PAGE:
The Art and Science of Creating a Welcoming Congregation

The Art and Science of Creating a Welcoming Congregation
Gary McIntosh

Welcoming guests does not happen by accident or even naturally. Churches that sit back and expect new people to find their way into the church’s networks of friendships and participants are going to be disappointed.

In most churches the social and service networks are closed to the natural addition of new people so new people simply cannot find their way in.

Of course, there are some people who work their way into the life and ministry of a church. For example, if you do not invite highly gregarious people out for dinner, they invite you. If you do not shake their hand, they shake yours. Unfortunately, very few newcomers are highly gregarious. The average guest simply does not have the desire or personality to fight his or her way into the social networks of the church.

Growing churches do not expect guests to find their way alone through the maze of relationships and expectations of their church.

In today’s world only 30 percent of our guests will come from a sister church or one of a similar background. That means that 70 percent come with little or no understanding of our church. When nearly three-fourths of our guests arrive either with no church background or from a church that is quite different, there is a corresponding lack of knowledge about our church.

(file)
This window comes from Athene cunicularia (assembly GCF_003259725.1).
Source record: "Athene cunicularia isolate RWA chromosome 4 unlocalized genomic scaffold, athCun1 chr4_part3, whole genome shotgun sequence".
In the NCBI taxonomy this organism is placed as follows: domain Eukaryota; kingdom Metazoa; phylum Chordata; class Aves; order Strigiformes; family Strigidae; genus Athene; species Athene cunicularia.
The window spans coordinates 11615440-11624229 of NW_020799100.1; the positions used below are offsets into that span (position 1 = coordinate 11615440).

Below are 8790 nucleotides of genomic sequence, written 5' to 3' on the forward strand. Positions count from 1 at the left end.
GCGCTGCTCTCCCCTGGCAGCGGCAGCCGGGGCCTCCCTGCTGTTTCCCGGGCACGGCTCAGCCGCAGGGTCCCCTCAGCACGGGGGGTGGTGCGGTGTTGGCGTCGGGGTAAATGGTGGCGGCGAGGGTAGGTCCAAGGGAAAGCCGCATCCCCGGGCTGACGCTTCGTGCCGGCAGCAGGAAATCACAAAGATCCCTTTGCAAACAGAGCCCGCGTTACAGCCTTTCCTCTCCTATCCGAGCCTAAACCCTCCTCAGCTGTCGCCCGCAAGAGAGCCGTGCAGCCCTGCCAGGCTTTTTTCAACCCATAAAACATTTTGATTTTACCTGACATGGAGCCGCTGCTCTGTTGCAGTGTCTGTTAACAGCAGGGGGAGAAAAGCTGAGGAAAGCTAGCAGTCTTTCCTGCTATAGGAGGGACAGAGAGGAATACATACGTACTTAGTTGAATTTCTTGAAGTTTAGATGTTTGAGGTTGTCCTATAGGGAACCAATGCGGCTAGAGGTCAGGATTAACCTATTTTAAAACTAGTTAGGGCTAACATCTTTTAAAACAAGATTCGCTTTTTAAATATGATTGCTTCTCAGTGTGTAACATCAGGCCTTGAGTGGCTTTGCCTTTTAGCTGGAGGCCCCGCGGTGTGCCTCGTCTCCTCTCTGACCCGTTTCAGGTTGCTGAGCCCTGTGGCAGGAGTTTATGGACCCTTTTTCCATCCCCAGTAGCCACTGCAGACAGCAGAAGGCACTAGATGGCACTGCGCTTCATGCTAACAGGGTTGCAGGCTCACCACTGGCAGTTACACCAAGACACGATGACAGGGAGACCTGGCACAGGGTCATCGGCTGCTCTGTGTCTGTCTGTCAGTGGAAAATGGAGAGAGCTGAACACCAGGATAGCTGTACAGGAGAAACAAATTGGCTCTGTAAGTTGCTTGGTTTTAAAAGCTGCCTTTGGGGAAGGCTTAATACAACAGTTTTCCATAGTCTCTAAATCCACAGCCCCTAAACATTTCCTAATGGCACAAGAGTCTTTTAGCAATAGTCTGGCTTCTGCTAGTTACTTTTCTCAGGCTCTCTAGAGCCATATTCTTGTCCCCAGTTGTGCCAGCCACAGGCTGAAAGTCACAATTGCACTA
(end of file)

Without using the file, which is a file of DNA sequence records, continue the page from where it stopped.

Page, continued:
Many guests will not be familiar with our worship format. They will not know when to stand, sit, or kneel. Others will not know our songs, language, and religious jargon. They will not know how to fit in or get involved in ministry. Therefore, we must be intentional in developing effective ways to move guests beyond the first visit if our churches are to thrive.

It may help you first to analyze how your visitors arrive in your church:

Front-Door and Side-Door Churches

Churches have doors through which people enter and exit. Some churches are front-door churches, others are side-door churches, and a very few are multiple-door churches. All churches have back doors ways people leave a church.